Biden says Trump administration hampering virus response plan

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US president-elect Joe Biden has said the Trump administration’s refusal to give his team access to key federal agencies is affecting their ability to create a plan to respond to the coronavirus pandemic, particularly around vaccine distribution.

Speaking in Wilmington, Delaware, Mr Biden referenced the refusal by the General Services Administration to name him the apparent winner of the election.

The refusal has blocked Mr Biden’s team from receiving federal funds allocated for the transition and barred his team from meeting with their counterparts to collect relevant information.

Mr Biden said that his transition team does not have “all the information that we need to get from all the various agencies,” and that, as a result, “we’re not able to deal with everything from testing to guidance to the all-important issue of vaccine distribution”.

Mr Biden has launched his own working group focused on crafting an actionable plan to rein in the pandemic. But he and his aides have said a lack of access to the current planning in the federal government will make the response much more difficult when he does take office in January.

Earlier, Mr Biden told state governors he would help them access the resources they need to overcome coronavirus, warning Donald Trump’s attempt to block the transition of power has hindered the flow of information about programmes to fast-track a vaccine.

Joe Biden and Kamala Harris during a meeting with the National Governors Association’s executive committee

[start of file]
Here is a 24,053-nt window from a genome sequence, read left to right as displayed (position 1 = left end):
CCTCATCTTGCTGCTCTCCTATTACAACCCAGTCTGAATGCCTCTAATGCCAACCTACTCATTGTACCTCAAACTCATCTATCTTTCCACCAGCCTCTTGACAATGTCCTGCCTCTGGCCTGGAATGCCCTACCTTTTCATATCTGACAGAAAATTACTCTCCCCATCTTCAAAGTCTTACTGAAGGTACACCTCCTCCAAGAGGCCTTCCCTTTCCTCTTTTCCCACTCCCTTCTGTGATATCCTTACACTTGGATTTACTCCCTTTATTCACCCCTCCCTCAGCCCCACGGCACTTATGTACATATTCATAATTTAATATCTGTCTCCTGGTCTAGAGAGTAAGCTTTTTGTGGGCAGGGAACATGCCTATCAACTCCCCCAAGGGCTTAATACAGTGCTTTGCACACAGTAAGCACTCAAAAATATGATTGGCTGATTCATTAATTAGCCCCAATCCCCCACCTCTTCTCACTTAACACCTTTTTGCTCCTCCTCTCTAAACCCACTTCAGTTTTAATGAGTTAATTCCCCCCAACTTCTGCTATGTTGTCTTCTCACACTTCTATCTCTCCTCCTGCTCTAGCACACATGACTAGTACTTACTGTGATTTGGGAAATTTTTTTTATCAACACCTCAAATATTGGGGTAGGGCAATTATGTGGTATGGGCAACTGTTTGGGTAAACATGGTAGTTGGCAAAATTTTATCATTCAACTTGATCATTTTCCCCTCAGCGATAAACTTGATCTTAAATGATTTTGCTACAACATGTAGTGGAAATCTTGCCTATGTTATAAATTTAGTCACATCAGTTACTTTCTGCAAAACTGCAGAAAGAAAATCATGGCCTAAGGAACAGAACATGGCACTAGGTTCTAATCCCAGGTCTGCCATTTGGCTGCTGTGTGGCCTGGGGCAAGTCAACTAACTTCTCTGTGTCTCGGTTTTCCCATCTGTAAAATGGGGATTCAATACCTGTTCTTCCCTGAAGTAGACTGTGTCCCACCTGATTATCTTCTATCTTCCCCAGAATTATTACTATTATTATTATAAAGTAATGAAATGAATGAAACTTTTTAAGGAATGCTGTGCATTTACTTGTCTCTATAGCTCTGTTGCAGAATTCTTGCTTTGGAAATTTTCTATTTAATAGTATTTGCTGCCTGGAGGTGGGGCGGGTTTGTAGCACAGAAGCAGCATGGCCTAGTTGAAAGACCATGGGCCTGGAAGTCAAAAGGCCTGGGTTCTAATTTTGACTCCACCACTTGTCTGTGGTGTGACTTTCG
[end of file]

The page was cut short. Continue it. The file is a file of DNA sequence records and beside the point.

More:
Joe Biden and Kamala Harris during a meeting with the National Governors Association’s executive committee (Andrew Harnik/AP)

He specifically cited Operation Warp Speed, the federal government’s partnership with private pharmaceutical companies to develop a Covid-19 vaccine.

Mr Biden participated from a theatre in Wilmington, Delaware, with vice president-elect Kamala Harris. Also appearing online were the leaders of Mr Biden’s virus task force: Vivek Murthy, a former surgeon general; David Kessler, an ex-head of the Food and Drug Administration; and Marcella Nunez-Smith of Yale University.

Among the Democratic governors participating was Gretchen Whitmer of Michigan, which has been among those Mr Trump has targeted for unfounded claims of fraud.

“I want you to know that I will be your partner in the White House,” Mr Biden told the governors, including Republicans Larry Hogan of Maryland, Asa Hutchinson of Arkansas, Kay Ivey of Alabama, Charlie Baker of Massachusetts and Gary Herbert of Utah.

Mr Hogan told The Associated Press recently that Mr Trump’s wild and unsupported claims of widespread voter fraud were “dangerous” and “embarrassing”.

Mr Hutchison said over the weekend that Mr Biden would be the next president, and called on the Trump administration to give him access to the intelligence briefings he needs in order to be fully prepared to lead the country on January 20, Inauguration Day.

Meanwhile two Republican senators are criticising Mr Trump and his team for their efforts to pressure state and local election officials to overturn Mr Biden’s victories in several closely contested states.

Senator Mitt Romney, one of the president’s most vocal GOP critics, tweeted on Thursday:“It is difficult to imagine a worse, more undemocratic action by a sitting American President.”

He also criticised Mr Trump for resorting to “overt pressure on state and local officials to subvert the will of the people and overturn the election.”

Senator Ben Sasse went after Mr Trump’s lawyer Rudy Giuliani, who held a press conference on Thursday presenting a list of far-fetched, thoroughly debunked claims on the 2020 election.

Mr Sasse tweeted: “Rudy and his buddies should not pressure electors to ignore their certification obligations under the statute. We are a nation of laws, not tweets.”

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